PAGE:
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Media

Sources: ‘Sports Illustrated’ and Swimsuit Edition to Be Broken Apart

  • The news comes as Authentic, which owns ‘SI,’ is expected to make a decision about its future within the next few weeks.
  • Authentic could retain the ability to use the swimsuit rights as part of a live-events business.
Credit: Brevard

The future of Sports Illustrated remains murky amid a dispute between its publisher, The Arena Group, and its owner, Authentic. However those negotiations go, though, the swimsuit edition isn’t likely to be part of SI’s editorial arm when things are settled.

Authentic—the licensing giant that owns Sports Illustrated and leases it to The Arena Group—is in advanced discussions to split the swimsuit edition lease off from that for SI, a source familiar with the situation tells Front Office Sports. The move is actually welcomed, that source says, by the de facto head of The Arena Group, billionaire 5-Hour Energy founder Manoj Bhargava. 

At first, the swimsuit edition would likely fall back under Authentic’s control, much like other SI intellectual property retained when it entered into a licensing agreement with Arena in 2019 to publish SI’s print and digital properties. Authentic uses the SI name for its annual Super Bowl Party and allowed British bookmaker 888 Holdings to operate an SI-branded sportsbook, a deal that ended a week ago. Another source with knowledge of Authentic’s arrangement with SI says that Authentic would likely then license the swimsuit edition to a new publisher while possibly retaining the ability to hold and sell against events tied to the brand, as it does now with SI. (Representatives from Authentic and Arena declined to comment for this story.)

In January, Authentic terminated Arena’s licensing deal, a move that coincided with mass layoffs by Arena of SI employees and others elsewhere inside the media company. Arena still operates SI and is negotiating to lower how much it pays to Authentic under the 10-year $150 million agreement. Arena remains on the hook for a $45 million fee triggered when Authentic moved to terminate the contract. 

Minute Media—the parent company of The Players’ Tribune and The Big Lead—is considered the front-runner to take over SI’s operations, two sources with knowledge of the negotiations said. One of those sources said Authentic is expected to make a decision on who operates SI going forward over the next month. 

Like much of the rest of SI, the swimsuit edition has languished under Arena. But the decline—a product of how media in general has evolved in the internet age—began before Arena came along.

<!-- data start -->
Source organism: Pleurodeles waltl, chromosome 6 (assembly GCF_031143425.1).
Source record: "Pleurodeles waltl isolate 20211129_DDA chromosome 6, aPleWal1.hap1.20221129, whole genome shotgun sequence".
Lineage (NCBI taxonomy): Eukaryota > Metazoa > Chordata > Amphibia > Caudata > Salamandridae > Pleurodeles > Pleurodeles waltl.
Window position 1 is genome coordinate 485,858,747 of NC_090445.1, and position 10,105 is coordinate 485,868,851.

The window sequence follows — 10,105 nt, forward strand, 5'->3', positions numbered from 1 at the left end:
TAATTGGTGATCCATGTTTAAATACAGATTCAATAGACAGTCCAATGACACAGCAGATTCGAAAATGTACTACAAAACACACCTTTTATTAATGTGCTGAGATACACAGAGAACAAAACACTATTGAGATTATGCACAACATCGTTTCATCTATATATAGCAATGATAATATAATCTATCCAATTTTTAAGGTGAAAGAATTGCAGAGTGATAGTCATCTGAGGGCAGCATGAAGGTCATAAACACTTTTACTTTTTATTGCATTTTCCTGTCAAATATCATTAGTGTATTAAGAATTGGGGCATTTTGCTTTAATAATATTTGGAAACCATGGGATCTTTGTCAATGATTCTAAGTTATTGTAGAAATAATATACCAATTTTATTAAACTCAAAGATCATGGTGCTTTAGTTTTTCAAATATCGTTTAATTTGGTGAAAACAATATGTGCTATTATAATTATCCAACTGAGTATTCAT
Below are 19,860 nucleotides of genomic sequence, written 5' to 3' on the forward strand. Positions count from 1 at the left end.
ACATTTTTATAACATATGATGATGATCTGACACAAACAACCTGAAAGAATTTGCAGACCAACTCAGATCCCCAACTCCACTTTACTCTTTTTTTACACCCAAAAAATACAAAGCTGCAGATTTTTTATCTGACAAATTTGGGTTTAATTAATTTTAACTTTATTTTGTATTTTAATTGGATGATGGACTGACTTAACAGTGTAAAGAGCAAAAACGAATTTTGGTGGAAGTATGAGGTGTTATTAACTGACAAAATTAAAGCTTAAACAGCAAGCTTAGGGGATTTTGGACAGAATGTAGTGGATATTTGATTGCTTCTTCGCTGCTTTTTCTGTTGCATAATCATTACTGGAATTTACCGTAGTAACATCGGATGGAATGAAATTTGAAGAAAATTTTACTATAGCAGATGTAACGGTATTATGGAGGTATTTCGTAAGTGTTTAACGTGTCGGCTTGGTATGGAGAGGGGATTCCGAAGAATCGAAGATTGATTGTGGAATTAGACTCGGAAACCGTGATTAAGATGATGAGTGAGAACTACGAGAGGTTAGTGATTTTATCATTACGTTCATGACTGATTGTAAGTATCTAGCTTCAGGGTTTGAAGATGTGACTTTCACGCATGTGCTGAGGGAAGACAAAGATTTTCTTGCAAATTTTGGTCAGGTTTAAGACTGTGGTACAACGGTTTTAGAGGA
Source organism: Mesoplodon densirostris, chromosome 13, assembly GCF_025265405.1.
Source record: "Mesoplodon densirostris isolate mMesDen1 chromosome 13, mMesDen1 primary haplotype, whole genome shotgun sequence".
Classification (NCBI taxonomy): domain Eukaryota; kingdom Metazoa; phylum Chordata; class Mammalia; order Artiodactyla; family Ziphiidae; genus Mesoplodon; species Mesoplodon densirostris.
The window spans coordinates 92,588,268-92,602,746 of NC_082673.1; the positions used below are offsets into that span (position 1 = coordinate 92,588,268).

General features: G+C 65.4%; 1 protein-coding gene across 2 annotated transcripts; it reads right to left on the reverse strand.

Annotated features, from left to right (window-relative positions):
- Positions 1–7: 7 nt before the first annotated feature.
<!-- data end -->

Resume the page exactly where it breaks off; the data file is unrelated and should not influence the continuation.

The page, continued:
The swimsuit edition debuted with Babette March on the cover in March 1964, a way for SI to boost circulation during a slow time for sports. For decades, the swimsuit edition was just another weekly edition of SI before it became a stand-alone issue in ’97. Forbes reported that the ad sales for the swimsuit edition in 2005 produced an estimated $35 million in ad sales and, in total, generated $1 billion in revenue for Time Inc., SI’s original owner. 

The 25th edition of the swimsuit edition in 1989 was the peak of its influence and reach. The cover featured supermodel and Loaded Weapon 1 star Kathy Ireland, and circulation for that issue reached 2.7 million. 

The swimsuit edition isn’t the money-maker it was back then, when it accounted for as much as 15% of SI’s revenues. In recent years, the swimsuit edition came close to losing money. It also became a target of right-wing media for featuring trans models—and SI staffers dealt with a dustup on how management dealt with a trans-focused story under Bhargava, a major donor to conservative candidates. 

An article on USA Boxing’s new trans athlete policies was held from the March edition of SI at the insistence of Arena executive Orestes Baez. A spokesperson for Arena told The Washington Post “the story was not pulled” and chalked it up to Baez learning his new role in overseeing SI
The spokesperson told the Post that SI planned to run the story online. Six weeks later, it still hasn’t been published.

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